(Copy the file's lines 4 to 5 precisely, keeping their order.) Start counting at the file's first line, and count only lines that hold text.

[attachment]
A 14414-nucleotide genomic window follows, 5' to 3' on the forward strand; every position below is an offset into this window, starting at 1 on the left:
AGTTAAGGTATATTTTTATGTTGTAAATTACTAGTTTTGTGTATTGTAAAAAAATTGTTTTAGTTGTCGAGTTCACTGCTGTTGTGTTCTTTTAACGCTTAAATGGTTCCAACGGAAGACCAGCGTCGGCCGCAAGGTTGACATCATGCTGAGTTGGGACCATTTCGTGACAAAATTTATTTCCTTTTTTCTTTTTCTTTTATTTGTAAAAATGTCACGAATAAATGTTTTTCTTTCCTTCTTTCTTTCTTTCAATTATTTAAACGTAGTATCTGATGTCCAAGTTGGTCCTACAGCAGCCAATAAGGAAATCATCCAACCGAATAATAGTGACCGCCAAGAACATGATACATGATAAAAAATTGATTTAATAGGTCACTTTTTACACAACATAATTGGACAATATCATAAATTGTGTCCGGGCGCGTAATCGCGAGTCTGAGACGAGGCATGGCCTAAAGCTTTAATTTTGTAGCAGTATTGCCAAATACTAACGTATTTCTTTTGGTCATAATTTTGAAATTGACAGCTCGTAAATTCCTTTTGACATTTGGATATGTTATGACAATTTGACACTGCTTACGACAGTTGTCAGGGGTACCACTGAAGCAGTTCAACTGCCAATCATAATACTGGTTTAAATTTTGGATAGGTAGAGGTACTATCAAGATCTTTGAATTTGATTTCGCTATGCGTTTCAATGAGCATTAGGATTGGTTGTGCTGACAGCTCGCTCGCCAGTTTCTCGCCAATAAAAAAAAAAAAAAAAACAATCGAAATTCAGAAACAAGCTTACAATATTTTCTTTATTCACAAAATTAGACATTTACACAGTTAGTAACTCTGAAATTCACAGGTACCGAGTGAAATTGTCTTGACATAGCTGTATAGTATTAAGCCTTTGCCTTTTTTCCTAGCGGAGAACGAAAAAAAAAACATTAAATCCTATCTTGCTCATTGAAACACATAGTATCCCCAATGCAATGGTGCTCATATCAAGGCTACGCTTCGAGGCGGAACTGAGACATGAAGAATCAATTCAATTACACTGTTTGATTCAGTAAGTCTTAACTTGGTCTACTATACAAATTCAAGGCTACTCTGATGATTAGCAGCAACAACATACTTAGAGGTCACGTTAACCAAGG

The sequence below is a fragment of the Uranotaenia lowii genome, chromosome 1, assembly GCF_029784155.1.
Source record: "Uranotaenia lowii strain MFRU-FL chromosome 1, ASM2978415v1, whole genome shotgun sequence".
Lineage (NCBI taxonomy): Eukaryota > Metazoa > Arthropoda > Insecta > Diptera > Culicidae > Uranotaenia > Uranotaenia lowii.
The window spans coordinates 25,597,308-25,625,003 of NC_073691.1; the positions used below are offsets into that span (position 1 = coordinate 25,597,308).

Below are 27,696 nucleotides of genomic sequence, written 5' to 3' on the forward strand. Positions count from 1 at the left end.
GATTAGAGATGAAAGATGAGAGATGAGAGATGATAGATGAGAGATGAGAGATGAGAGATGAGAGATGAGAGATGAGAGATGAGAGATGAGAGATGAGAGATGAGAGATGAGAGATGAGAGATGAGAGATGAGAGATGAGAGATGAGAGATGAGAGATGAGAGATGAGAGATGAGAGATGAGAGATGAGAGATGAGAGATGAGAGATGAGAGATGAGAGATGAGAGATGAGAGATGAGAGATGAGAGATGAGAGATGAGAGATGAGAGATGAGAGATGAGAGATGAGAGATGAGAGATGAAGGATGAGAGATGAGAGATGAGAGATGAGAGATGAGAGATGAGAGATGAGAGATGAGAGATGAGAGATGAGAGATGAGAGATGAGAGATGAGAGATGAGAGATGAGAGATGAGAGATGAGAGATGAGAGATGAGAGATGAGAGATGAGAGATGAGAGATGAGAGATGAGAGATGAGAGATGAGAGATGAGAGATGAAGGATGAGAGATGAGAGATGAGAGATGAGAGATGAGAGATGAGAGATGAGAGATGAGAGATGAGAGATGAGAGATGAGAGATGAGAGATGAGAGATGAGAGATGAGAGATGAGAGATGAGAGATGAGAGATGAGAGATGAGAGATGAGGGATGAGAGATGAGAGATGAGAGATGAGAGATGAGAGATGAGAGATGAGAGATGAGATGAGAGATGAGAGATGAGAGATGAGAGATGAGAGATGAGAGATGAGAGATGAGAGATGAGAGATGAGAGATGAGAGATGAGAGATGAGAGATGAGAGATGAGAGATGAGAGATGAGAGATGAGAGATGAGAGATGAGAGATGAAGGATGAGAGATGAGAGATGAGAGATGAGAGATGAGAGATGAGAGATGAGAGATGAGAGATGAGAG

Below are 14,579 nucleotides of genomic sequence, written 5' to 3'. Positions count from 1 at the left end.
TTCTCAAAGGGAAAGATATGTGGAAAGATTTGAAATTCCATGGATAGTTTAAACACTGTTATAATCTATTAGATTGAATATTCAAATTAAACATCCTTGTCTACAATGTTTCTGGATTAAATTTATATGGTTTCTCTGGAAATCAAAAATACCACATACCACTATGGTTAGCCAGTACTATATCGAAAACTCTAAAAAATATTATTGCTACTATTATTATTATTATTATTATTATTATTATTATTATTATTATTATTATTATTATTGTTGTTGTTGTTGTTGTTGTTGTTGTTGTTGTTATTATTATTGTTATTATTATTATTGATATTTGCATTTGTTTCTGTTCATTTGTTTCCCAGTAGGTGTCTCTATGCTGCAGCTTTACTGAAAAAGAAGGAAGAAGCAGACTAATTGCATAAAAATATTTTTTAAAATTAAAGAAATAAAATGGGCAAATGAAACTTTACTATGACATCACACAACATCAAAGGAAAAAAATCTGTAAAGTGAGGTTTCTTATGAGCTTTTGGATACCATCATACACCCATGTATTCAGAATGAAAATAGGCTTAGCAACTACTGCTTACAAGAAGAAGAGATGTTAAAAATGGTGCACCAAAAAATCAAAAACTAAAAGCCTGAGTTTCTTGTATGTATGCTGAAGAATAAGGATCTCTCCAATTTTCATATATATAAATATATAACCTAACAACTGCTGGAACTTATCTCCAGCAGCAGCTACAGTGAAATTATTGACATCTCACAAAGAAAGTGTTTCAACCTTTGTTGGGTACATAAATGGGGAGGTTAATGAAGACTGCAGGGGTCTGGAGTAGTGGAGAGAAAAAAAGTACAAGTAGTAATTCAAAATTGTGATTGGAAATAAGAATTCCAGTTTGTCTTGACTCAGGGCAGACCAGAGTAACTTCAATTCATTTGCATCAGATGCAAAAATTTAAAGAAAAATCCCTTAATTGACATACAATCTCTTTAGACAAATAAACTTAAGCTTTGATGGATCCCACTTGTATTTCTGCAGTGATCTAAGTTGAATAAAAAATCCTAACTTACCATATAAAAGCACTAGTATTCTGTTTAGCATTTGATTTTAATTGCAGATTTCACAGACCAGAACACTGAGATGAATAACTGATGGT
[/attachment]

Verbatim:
Source record: "Uranotaenia lowii strain MFRU-FL chromosome 1, ASM2978415v1, whole genome shotgun sequence".
Lineage (NCBI taxonomy): Eukaryota > Metazoa > Arthropoda > Insecta > Diptera > Culicidae > Uranotaenia > Uranotaenia lowii.